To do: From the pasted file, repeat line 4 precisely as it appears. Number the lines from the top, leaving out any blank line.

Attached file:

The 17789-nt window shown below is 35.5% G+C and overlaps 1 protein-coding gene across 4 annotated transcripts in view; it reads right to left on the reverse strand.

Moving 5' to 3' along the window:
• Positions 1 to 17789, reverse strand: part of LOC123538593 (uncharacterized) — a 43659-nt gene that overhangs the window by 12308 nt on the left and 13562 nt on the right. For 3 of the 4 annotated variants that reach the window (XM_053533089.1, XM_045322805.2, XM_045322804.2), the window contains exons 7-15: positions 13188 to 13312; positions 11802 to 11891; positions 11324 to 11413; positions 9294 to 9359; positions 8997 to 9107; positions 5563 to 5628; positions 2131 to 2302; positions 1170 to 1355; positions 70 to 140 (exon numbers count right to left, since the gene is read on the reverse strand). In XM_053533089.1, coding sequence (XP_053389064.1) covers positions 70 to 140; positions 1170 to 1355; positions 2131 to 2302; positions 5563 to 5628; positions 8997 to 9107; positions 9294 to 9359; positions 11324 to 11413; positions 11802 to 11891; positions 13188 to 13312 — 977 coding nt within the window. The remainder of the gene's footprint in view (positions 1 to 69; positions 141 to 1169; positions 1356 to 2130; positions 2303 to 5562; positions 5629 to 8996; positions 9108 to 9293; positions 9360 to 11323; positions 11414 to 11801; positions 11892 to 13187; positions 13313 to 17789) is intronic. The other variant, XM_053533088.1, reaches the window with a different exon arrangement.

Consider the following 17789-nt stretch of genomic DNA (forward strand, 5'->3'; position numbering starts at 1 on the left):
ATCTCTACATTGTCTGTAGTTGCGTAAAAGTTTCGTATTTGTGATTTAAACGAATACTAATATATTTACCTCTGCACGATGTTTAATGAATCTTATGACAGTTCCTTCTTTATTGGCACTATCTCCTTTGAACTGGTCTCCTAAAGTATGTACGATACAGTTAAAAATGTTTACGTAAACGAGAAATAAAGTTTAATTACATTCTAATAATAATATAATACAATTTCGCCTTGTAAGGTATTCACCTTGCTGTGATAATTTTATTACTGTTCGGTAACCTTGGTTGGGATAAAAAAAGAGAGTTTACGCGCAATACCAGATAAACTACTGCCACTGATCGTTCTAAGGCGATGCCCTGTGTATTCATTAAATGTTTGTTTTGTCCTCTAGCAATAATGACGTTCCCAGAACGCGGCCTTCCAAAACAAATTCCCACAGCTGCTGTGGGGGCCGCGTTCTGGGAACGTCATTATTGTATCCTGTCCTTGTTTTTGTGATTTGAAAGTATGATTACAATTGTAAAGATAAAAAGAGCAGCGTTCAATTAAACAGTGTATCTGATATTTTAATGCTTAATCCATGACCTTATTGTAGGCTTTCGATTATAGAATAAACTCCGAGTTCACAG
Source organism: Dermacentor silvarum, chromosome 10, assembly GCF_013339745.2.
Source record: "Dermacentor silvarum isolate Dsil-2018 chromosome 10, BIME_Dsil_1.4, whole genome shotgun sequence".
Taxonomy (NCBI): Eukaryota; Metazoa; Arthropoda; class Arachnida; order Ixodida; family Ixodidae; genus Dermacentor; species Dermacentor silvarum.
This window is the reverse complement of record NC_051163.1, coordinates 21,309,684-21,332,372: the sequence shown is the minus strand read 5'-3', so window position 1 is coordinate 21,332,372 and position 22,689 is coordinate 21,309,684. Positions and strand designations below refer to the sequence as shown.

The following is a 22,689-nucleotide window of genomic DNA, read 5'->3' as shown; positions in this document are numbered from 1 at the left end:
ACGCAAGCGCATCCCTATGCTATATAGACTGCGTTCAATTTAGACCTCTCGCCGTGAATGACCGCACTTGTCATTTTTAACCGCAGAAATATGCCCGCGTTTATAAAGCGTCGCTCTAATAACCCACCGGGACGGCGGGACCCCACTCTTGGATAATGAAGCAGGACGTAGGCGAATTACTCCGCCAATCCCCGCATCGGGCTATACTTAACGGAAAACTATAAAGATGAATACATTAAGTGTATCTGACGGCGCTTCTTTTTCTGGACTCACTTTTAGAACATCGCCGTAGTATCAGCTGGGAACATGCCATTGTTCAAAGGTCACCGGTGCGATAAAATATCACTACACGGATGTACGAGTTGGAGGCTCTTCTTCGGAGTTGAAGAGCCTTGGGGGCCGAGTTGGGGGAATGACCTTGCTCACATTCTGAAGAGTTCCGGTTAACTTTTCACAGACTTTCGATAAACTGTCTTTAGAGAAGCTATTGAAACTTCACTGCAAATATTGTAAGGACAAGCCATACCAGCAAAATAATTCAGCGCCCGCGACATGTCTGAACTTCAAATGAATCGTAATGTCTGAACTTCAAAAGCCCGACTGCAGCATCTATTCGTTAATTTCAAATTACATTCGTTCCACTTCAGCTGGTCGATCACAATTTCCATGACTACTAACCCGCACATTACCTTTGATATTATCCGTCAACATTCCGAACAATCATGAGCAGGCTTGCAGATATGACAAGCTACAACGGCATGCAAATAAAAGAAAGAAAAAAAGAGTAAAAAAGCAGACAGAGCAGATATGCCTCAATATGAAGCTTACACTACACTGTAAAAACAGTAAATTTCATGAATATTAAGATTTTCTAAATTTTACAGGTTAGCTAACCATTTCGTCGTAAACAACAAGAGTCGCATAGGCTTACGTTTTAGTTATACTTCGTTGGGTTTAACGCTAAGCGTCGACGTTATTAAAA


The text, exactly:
Consider the following 17789-nt stretch of genomic DNA (forward strand, 5'->3'; position numbering starts at 1 on the left):